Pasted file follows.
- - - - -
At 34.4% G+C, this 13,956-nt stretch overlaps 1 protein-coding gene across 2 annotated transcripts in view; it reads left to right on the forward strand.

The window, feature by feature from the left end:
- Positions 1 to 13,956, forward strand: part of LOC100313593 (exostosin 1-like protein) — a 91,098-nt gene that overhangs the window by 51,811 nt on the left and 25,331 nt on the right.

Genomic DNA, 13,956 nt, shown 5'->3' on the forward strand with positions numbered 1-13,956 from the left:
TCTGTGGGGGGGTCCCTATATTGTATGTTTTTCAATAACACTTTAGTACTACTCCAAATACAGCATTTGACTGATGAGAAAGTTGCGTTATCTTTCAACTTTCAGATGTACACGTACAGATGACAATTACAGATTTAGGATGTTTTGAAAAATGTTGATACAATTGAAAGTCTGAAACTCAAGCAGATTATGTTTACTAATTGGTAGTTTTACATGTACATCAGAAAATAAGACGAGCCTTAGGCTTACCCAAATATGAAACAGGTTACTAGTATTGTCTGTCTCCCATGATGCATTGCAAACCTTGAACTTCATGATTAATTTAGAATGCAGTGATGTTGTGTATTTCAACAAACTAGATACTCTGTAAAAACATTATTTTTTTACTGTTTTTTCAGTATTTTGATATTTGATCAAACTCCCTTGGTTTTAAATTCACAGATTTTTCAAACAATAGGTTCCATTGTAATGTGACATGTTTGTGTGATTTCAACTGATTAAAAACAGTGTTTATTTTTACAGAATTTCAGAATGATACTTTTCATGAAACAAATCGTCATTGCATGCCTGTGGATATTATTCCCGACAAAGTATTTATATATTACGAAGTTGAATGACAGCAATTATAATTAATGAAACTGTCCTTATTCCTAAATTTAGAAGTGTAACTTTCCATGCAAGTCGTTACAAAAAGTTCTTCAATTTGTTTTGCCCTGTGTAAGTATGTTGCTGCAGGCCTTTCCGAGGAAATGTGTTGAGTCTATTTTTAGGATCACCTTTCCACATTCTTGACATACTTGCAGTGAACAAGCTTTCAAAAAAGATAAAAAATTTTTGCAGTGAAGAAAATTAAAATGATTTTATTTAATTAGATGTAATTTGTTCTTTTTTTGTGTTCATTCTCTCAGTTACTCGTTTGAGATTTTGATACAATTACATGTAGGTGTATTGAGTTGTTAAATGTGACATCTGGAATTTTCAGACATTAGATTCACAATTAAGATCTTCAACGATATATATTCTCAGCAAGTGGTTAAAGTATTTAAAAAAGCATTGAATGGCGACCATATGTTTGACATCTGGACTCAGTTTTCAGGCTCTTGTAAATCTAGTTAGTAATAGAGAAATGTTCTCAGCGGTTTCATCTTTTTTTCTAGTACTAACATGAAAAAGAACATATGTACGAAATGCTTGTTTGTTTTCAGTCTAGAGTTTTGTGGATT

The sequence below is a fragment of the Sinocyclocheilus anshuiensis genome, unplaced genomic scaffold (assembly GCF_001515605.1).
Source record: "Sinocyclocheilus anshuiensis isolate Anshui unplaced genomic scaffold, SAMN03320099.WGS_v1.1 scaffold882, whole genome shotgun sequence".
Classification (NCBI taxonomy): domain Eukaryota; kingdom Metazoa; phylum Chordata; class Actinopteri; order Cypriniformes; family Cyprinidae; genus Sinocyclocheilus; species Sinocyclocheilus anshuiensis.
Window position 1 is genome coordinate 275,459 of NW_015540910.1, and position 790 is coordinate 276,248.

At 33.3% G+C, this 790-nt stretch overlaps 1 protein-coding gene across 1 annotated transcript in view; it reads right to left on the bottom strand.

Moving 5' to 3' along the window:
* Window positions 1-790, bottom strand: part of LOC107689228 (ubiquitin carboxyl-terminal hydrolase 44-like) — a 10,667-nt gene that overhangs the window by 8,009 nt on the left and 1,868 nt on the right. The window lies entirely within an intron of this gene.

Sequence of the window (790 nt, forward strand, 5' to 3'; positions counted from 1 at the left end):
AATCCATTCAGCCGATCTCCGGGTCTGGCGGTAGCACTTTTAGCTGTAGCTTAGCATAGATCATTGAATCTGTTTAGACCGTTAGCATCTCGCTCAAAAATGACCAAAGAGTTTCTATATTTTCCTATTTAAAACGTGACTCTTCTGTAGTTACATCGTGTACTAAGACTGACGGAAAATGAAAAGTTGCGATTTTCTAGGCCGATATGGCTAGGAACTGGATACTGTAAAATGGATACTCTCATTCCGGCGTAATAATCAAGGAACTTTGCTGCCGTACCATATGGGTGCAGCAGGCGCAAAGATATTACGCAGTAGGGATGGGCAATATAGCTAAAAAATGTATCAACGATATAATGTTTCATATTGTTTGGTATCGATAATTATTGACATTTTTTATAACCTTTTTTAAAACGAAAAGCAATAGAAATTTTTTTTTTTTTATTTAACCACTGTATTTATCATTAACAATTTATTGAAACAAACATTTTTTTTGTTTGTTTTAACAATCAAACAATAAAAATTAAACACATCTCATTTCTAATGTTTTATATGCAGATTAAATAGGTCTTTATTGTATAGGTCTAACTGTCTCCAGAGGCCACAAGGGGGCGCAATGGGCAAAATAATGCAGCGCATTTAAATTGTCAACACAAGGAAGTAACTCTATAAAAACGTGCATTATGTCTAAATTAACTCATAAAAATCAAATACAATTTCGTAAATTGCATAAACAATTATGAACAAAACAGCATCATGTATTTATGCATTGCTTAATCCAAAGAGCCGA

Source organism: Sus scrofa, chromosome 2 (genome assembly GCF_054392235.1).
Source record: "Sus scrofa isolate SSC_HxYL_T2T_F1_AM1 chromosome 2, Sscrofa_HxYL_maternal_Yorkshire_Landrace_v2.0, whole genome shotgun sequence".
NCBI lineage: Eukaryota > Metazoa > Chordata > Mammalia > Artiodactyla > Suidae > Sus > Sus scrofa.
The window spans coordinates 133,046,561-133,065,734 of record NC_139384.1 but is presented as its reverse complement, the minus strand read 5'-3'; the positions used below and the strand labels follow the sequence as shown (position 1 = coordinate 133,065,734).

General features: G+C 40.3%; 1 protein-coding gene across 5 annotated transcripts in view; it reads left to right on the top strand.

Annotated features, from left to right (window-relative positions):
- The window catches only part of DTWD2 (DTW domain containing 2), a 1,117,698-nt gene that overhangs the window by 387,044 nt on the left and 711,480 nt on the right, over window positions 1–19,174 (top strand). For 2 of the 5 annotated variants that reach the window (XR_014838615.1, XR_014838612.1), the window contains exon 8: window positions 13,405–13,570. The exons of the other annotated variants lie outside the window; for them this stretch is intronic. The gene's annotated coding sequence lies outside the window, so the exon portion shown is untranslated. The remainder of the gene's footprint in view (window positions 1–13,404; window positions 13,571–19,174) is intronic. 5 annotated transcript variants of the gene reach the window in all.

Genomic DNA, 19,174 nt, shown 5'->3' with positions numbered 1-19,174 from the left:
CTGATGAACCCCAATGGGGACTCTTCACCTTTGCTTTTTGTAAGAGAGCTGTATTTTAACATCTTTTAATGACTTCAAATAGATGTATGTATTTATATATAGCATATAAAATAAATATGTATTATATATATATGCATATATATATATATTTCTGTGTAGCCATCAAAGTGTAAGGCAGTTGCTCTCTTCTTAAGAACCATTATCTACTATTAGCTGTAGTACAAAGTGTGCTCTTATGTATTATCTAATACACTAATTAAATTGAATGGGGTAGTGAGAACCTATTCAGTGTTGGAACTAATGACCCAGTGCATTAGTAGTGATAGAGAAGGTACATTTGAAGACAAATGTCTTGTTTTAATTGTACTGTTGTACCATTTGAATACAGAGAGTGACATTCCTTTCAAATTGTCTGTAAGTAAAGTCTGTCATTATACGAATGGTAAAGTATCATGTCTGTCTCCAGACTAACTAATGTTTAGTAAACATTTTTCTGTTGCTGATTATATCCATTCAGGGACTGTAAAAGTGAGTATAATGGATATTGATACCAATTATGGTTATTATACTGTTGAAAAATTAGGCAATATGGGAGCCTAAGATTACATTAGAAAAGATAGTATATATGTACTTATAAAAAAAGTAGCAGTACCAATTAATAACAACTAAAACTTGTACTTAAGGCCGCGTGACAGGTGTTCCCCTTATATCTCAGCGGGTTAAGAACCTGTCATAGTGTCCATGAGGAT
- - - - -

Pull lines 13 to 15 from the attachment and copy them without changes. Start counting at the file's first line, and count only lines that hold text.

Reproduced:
Sequence of the window (790 nt, forward strand, 5' to 3'; positions counted from 1 at the left end):
AATCCATTCAGCCGATCTCCGGGTCTGGCGGTAGCACTTTTAGCTGTAGCTTAGCATAGATCATTGAATCTGTTTAGACCGTTAGCATCTCGCTCAAAAATGACCAAAGAGTTTCTATATTTTCCTATTTAAAACGTGACTCTTCTGTAGTTACATCGTGTACTAAGACTGACGGAAAATGAAAAGTTGCGATTTTCTAGGCCGATATGGCTAGGAACTGGATACTGTAAAATGGATACTCTCATTCCGGCGTAATAATCAAGGAACTTTGCTGCCGTACCATATGGGTGCAGCAGGCGCAAAGATATTACGCAGTAGGGATGGGCAATATAGCTAAAAAATGTATCAACGATATAATGTTTCATATTGTTTGGTATCGATAATTATTGACATTTTTTATAACCTTTTTTAAAACGAAAAGCAATAGAAATTTTTTTTTTTTTATTTAACCACTGTATTTATCATTAACAATTTATTGAAACAAACATTTTTTTTGTTTGTTTTAACAATCAAACAATAAAAATTAAACACATCTCATTTCTAATGTTTTATATGCAGATTAAATAGGTCTTTATTGTATAGGTCTAACTGTCTCCAGAGGCCACAAGGGGGCGCAATGGGCAAAATAATGCAGCGCATTTAAATTGTCAACACAAGGAAGTAACTCTATAAAAACGTGCATTATGTCTAAATTAACTCATAAAAATCAAATACAATTTCGTAAATTGCATAAACAATTATGAACAAAACAGCATCATGTATTTATGCATTGCTTAATCCAAAGAGCCGA

Source organism: Sus scrofa, chromosome 2 (genome assembly GCF_054392235.1).